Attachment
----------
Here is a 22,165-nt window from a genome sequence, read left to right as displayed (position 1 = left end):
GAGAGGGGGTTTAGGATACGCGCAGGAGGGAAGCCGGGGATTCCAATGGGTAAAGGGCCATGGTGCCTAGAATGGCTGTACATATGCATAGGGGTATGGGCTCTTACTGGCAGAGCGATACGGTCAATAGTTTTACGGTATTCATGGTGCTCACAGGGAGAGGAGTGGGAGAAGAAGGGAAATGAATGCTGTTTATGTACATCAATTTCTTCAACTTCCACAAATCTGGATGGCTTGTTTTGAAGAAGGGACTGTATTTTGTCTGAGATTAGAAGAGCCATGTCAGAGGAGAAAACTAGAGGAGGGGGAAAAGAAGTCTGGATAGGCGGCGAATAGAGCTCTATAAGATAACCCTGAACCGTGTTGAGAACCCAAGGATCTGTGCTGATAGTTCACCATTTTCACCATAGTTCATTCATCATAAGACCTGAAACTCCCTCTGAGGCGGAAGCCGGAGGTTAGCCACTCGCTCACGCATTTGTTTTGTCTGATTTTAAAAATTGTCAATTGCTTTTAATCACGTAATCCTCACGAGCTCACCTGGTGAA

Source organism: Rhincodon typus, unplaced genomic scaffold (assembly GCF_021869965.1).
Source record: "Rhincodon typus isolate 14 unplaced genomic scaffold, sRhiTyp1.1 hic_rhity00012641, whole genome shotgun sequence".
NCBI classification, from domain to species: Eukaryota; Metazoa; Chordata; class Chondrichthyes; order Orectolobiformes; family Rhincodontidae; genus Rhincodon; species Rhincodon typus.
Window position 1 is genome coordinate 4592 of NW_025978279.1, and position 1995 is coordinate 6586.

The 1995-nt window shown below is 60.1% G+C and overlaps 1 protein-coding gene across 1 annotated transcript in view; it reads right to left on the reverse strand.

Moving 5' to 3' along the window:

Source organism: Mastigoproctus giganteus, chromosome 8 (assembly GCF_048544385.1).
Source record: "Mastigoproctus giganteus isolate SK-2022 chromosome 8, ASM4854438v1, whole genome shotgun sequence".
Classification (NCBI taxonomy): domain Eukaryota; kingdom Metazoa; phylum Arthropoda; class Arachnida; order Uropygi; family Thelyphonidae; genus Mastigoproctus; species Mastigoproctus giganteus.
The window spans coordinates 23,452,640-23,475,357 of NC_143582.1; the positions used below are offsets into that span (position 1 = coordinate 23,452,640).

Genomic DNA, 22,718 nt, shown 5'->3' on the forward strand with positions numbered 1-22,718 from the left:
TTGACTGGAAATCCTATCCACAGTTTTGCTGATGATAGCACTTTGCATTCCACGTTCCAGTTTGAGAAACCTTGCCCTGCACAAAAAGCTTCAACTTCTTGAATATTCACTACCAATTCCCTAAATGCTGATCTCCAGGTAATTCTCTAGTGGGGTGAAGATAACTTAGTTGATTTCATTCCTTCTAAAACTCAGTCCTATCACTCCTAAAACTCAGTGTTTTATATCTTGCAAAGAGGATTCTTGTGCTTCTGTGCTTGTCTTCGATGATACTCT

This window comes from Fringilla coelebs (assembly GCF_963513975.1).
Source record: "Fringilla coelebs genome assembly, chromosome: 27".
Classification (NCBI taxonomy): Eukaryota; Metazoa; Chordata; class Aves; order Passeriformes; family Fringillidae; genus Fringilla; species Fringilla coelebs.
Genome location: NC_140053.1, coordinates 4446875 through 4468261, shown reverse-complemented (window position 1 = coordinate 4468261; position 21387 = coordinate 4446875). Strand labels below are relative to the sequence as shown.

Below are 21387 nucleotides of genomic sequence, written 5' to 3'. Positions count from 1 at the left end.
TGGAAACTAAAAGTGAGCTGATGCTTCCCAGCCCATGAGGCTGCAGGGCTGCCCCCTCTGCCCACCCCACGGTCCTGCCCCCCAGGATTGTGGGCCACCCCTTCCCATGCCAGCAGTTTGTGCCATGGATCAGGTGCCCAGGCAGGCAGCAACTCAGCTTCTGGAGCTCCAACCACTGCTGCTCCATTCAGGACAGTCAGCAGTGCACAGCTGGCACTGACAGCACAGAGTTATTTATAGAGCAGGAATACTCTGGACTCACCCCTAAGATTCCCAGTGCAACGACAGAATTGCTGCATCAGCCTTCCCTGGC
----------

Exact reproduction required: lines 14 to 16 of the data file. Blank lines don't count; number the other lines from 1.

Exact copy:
TTGACTGGAAATCCTATCCACAGTTTTGCTGATGATAGCACTTTGCATTCCACGTTCCAGTTTGAGAAACCTTGCCCTGCACAAAAAGCTTCAACTTCTTGAATATTCACTACCAATTCCCTAAATGCTGATCTCCAGGTAATTCTCTAGTGGGGTGAAGATAACTTAGTTGATTTCATTCCTTCTAAAACTCAGTCCTATCACTCCTAAAACTCAGTGTTTTATATCTTGCAAAGAGGATTCTTGTGCTTCTGTGCTTGTCTTCGATGATACTCT

This window comes from Fringilla coelebs (assembly GCF_963513975.1).
Source record: "Fringilla coelebs genome assembly, chromosome: 27".